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Remaking Our Union

With a disastrous election behind us and a serious threat from the supreme court ahead, AFSCME is moving forward with a bold plan for action.

By David Card



The Supreme Court unanimously agreed in 1977 that public workers had the right to join together and form a union that would exclusively represent them in collective bargaining negotiations. The court also ruled that union members could vote to collect a “fair share” fee from workers who receive union benefits.

In other words, the Supreme Court said that when employees of a local government democratically vote to form a union, they could also decide that all workers should share the cost of union representation since all workers benefit from the higher union wages and benefits. That case was called Abood v. Detroit Board of Education.

Now, a new case known as Friedrichs v. California Teachers Association is making its way to the Supreme Court. It is a direct threat to the rights established by Abood nearly 40 years ago. In Friedrichs, a group of teachers claim that paying fees to a union they do not wish to belong to is a violation of their First Amendment Constitutional rights.

If the Supreme Court decides to take the case (and experts expect they will) and the justices side with the anti-union forces, it could seriously weaken our efforts to negotiate good wages and benefits for workers. That’s why AFSCME’s internal organizing efforts are so important — to blunt any adverse impact of a decision overturning Abood.

AFSCME is turning the unrelenting attacks on collective bargaining and the public services we provide into an opportunity to remake our union. We’re fighting back not in a defensive crouch but in an aggressive proactive stance, taking advantage of our key strength — the 1.6 million members of AFSCME.

AFSCME Takes Action

As directed by the leaders of AFSCME’s affiliates across the country, our union will confront these unprecedented challenges with a bold course of action, steered and implemented by you.

It begins with organizing. Building on the huge success of the 50,000 Stronger campaign, in which 132,000 women and men became full-fledged members in 2014, we are making a nationwide push to connect with everyone our union represents, and to add to our power by signing up new members.

At the heart of this are conversations between you and potential members. No one can better explain the value of being active in the union than you can, because you live out the struggles as public service workers every day.

In the months ahead, Volunteer Member Organizers will talk one-on-one with their sisters and brothers across the country, working to make local AFSCME members the messengers to each other and the public. That’s how you can play a big role in our revitalized union, by becoming a VMO. You can educate others about the very real threats to our future, the power we have when we come together through our union, and the need for all of us to step up and be part of the solution.

VMOs are special people, but becoming one does not take any inside knowledge or a particular set of skills; it only takes an interest in making life better for our families by strengthening our union, and the desire to talk with fellow workers about it.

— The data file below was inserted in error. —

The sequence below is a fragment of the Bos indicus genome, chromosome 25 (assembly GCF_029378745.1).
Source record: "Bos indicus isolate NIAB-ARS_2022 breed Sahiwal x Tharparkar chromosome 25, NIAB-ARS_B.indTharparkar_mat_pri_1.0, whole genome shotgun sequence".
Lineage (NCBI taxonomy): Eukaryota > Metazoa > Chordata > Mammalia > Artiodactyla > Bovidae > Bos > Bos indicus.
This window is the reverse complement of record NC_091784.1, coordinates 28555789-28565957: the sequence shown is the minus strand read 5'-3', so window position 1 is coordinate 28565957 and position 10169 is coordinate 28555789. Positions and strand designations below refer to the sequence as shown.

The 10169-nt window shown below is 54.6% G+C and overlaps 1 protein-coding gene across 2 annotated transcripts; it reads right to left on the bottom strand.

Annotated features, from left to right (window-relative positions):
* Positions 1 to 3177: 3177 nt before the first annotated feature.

Improving Lives

AFSCME will focus our political efforts on fighting for the issues that matter the most to you, and to all working families. The priority will be bread-and-butter concerns like improving wages and working conditions, retirement security, winning more family-friendly policies in the workplace and restoring balance to an economy that favors only the rich rather than America’s working families. This is not a fight for only AFSCME leaders and activists; we all can play a role in taking this fight to the bargaining table, to state legislatures and to Congress.

A critical component of AFSCME’s political strategy will continue to be PEOPLE, our political and legislative advocacy program. But to make this program as effective as it can be, more of us will need to increase our activism. Building the PEOPLE program at the local level will give us the strength we need to fight at the ballot box for the critical issues affecting the lives of public workers.

Educate the Public

Finally, all of us must remind Americans of the value of public services by speaking out about what we do and how important it is, and showcasing our good work. Too often politicians point to government workers when they need someone to blame or to distort the facts about their record. Through one-on-one conversations, social media, videos and advertising, our union will change the conversation about public workers by focusing on how our work improves our communities.

Your role in this regard is especially critical. You can blog. You can take to Twitter when you come across something that inaccurately describes public service workers, or to broadcast something that actually tells the truth about us. You can post on Facebook and share articles about the value of unions and public services to sustaining America’s working families.

“We must rebuild faith in public services and the people who provide them,” Pres. Lee Saunders told a group of AFSCME leaders. “Our words and actions must communicate the importance of government action and public services for the greater good.”

As our economy and politics become increasingly stacked in favor of the wealthy and large corporations, unions are still the only way for workers to get a fair shake. With this New Year, we are committed to build upon that legacy, lift up all working families and fulfill the promise of American life.


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